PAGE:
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On the Origins of the Old Fashioned

From palate paralyser to drink of leisure: a quick look at the history of an old-fashioned favourite

The Old Fashioned Photo: Waldorf Astoria New York and Towers of the Waldorf

Although stories vary on whether the first Old Fashioned cocktail was in fact made with Holland Gin (as described in the 1862 book by the American bartender Jeremiah Thomas, Jerry Thomas’ Bartenders Guide: How To Mix Drinks), the classic Old Fashioned as we know it is safely anchored in the whisky harbour.

 

Well into the 1910s when Americans became more familiar with native liquors, the drink’s prevailing name was the ‘Whiskey Cocktail’, made in large batches and sold as a provision to the Union Army and officers during the Civil War (so popular it was even used in exchange for prisoners). Described as a “fashionable accompaniment to the sporting life”, the popular whisky cocktail fit neatly into a lifestyle that approved of smoking cigars, chewing tobacco and playing poker, in addition to the elixir’s wondrous benefits to our health, as called out by the Indiana Progress paper, “a bourbon whiskey cocktail before breakfast is the best thing for complexion.”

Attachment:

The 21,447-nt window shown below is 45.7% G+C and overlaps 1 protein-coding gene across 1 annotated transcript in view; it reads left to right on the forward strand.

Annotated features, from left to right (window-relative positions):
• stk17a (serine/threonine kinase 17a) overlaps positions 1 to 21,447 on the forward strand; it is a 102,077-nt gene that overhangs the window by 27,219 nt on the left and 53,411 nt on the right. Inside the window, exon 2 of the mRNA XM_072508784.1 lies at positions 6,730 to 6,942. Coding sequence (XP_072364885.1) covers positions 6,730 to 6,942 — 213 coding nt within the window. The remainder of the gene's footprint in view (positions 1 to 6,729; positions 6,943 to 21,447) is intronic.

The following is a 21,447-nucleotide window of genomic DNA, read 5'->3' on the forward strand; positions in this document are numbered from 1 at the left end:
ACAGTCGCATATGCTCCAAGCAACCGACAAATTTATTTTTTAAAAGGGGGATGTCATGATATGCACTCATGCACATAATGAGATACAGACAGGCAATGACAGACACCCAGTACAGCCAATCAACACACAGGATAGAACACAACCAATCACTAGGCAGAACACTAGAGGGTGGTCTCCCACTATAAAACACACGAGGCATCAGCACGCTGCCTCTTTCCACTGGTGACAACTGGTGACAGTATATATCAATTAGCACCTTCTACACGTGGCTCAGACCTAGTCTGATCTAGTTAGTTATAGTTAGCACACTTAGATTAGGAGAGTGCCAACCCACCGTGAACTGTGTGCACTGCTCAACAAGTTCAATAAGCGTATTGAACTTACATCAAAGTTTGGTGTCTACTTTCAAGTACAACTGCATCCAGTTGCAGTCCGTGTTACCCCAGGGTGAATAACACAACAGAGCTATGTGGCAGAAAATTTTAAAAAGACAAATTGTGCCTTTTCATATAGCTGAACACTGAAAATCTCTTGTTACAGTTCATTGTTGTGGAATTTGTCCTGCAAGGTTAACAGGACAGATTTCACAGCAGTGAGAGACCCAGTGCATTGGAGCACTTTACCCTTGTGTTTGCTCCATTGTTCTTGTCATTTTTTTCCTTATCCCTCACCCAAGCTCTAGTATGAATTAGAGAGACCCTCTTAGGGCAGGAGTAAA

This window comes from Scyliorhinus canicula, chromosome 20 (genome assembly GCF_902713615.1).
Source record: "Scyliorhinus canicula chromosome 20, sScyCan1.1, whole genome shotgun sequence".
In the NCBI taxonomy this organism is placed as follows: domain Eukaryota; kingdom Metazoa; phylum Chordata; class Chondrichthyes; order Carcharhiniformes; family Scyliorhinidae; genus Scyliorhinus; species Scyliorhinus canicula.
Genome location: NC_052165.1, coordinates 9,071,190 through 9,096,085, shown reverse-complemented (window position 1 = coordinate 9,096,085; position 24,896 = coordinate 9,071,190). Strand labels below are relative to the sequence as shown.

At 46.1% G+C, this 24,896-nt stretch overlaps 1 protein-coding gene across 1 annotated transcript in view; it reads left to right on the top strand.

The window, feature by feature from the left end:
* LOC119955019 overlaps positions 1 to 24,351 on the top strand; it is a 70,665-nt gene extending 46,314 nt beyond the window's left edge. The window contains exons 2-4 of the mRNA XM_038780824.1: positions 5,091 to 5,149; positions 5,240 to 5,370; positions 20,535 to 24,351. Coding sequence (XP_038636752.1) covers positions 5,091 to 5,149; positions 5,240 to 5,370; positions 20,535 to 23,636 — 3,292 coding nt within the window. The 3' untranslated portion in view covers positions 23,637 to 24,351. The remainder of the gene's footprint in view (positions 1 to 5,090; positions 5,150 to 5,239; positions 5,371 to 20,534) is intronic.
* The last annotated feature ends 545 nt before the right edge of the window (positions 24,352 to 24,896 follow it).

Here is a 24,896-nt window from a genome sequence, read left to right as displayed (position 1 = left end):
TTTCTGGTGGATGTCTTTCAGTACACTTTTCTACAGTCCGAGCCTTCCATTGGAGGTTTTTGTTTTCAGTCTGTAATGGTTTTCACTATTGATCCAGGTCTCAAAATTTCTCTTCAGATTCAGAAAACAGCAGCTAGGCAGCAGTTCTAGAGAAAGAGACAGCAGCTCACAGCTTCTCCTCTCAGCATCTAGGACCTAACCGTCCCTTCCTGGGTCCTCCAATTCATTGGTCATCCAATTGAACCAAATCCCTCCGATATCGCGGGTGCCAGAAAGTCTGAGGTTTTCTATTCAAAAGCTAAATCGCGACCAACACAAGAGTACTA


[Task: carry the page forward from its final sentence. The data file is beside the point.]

Primary cocktail historians note that the Old Fashioned cocktail was invented at the Pendennis Club in Louisville, Kentucky, in 1889, a gentleman’s club that clings on to its original values still today, where “decency, decorum, civility, good manners and the social graces are still very much in style”. From here, the barman and bourbon distiller James E. Pepper is said to have brought his recipe to the Waldorf Astoria hotel bar in New York.

 

Over the years the recipe for the Old Fashioned has shown flexibility, with the addition of cherries, oranges, orange juice, pineapple and even the replacement of sugar syrup with almond or raspberry syrup, often all shaken together and blended with whisky. With the meddling of modern ingredients many asked for an “old fashioned” drink, demanding a return to basics - a way for “the old boys to get their money’s worth of whisky”, as the Anaconda Standard put it in 1890. Indeed, at some bars following the end of Prohibition the drinker was even allowed to pour whisky from the bottle into the glass himself.

 

Typically served in a short, heavy tumbler, enjoy the Old Fashioned yourself at home with this recipe, as still used at the Pendennis Club today. 

- 1 teaspoon of simple syrup (made with a 2 to 1 mixture of sugar to boiling water)

- ½ slice of orange

- 1 cherry with stem

- 1 lemon twist (i.e. a lemon peel)

- 2 dashes of Angostura bitters

- Ice

- 2 ½ ounces of fine Kentucky Bourbon Whiskey

 

Several distinctive components make the classic Pendennis Club cocktail, most notably the use of Kentucky Bourbon Whiskey. The fruit is added to the basic cocktail of sugar and water, which comes in the form of a simple syrup. Angostura bitters are then added. The syrup, fruit and bitters are muddled before ice and Bourbon are added.

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